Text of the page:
Missouri agriculture tops $93 billion in annual economic impact
Agriculture added $94 billion to the Missouri economy in 2021, according to the state Department of Agriculture’s Economic Contribution Study.
That is up 6% from 2016, the last time the study was conducted.
The economic impact of agriculture goes far beyond the traditional farming areas of “cows, plows and sows,” said Department of Agriculture spokeswoman Christi Miller.
“Agriculture touches so many things. In St. Louis, the plant science corridor, and the people in food science and the people in production agriculture, it just runs the gamut of folks who are touched by agriculture and who work in the agriculture sector,” Miller said.
The report also shows more than 450,000 jobs in Missouri are related to agriculture, an increase of 78,000 since 2016, and represents one in every 10 jobs in the state.
“We are a very diverse state when it comes to agriculture,” Miller said. “From cotton, rice and peanuts in the Bootheel, to the cattle industry, to corn and soybeans in the northern part of the state, there is a lot going on.”
Missouri is in the top 10 of states in the nation in producing 14 different commodities, and in the top five in hay, beef cows, rice and goats.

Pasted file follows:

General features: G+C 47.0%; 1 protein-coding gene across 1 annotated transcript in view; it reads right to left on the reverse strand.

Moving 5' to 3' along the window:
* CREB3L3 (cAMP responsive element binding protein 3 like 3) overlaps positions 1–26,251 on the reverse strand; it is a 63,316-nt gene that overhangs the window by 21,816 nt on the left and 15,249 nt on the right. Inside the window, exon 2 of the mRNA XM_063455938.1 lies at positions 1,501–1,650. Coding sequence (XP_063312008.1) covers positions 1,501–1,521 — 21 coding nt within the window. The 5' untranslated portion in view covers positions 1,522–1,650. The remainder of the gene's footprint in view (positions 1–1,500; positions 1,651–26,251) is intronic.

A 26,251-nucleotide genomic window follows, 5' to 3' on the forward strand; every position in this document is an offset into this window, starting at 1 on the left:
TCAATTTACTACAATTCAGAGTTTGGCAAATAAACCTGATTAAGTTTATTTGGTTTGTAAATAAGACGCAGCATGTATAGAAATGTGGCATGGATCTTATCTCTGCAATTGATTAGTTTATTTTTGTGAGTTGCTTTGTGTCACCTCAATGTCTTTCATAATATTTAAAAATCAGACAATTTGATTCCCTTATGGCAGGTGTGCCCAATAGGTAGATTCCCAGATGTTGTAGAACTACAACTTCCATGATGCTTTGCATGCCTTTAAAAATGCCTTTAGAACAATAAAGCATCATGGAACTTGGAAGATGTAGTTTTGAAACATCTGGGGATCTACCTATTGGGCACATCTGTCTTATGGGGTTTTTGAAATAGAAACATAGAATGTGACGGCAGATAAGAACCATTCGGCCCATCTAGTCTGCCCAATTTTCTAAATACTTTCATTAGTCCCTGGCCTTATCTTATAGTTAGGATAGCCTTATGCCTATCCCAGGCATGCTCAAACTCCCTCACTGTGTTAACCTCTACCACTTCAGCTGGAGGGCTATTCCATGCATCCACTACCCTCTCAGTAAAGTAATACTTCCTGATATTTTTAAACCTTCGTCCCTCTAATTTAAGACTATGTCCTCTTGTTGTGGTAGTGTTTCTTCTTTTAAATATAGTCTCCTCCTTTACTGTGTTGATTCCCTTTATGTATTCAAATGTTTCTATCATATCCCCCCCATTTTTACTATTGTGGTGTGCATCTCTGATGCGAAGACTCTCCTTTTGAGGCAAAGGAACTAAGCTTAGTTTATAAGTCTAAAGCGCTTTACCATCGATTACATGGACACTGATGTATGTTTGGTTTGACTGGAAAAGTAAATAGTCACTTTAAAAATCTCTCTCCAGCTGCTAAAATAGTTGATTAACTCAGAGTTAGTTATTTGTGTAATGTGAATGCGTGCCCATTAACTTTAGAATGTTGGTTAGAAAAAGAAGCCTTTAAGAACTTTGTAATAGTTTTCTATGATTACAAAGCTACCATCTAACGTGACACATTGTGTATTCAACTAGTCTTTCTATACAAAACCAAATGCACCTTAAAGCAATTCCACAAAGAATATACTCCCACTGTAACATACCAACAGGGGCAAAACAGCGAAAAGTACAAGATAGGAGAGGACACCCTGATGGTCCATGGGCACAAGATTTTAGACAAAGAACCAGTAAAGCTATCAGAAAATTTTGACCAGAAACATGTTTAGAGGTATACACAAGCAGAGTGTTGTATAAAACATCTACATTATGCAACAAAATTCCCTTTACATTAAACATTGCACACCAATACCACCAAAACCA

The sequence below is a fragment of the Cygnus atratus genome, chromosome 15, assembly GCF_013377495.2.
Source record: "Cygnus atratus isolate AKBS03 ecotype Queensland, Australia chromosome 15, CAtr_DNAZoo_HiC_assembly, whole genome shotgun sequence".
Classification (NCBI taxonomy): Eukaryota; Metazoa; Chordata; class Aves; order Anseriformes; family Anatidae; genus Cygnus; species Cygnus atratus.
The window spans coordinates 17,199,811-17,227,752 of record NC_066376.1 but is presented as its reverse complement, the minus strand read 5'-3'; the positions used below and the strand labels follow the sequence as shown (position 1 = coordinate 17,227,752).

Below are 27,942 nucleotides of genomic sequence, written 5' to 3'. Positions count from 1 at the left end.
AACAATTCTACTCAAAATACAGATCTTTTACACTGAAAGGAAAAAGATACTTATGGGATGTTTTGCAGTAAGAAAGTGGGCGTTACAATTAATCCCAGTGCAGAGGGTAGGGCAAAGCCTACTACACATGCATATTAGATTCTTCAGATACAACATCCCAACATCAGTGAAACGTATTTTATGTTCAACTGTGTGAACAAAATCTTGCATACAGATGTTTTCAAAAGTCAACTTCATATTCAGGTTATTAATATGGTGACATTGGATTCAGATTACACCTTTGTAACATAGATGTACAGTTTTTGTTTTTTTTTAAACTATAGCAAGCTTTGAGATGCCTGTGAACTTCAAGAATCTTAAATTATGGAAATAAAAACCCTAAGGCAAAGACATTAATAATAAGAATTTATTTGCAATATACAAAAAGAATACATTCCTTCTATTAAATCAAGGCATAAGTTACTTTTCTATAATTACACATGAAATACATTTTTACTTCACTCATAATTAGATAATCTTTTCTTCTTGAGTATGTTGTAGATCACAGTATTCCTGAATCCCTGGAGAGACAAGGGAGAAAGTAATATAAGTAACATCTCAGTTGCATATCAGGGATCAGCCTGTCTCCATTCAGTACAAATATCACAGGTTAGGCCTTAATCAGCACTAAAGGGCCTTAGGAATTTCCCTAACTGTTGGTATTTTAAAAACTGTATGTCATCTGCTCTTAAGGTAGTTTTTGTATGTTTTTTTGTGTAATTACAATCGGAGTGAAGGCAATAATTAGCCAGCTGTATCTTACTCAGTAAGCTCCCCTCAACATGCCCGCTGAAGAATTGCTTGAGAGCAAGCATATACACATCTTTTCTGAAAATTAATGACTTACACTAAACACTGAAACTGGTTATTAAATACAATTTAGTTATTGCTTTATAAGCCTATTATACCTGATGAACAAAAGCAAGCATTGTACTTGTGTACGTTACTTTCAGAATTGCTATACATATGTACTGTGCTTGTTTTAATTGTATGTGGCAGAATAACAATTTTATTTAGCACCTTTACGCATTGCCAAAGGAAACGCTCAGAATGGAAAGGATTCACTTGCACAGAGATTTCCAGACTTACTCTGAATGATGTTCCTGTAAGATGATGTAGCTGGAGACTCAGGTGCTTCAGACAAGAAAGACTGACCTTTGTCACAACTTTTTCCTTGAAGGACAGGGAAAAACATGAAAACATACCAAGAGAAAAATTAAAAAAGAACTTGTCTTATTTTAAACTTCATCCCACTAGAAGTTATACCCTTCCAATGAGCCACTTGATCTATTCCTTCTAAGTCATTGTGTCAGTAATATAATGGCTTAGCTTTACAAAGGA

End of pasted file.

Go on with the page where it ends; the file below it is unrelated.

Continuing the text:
Crop production is responsible for the largest part of the state’s agricultural output in terms of dollars, followed by cattle, poultry and eggs, hogs and cotton.
Missouri is also second in the nation in number of farms with 95,000. A recent report from the US Department of Agriculture shows over the past 10 years, small farms continue to make up the majority of agriculture businesses, but they are becoming more economically risky and more reliant on household members working a non-agriculture related job.
Miller said the department sees the overall agriculture growth trend in Missouri continuing.
“We’re a state that is very open to agriculture, open to jobs that are part of agriculture and add value to agriculture in our state,” Miller said.
The report was produced by Decision Innovations Solutions, an Iowa-based economic research and analysis firm, and was paid for by agriculture trade groups in Missouri.
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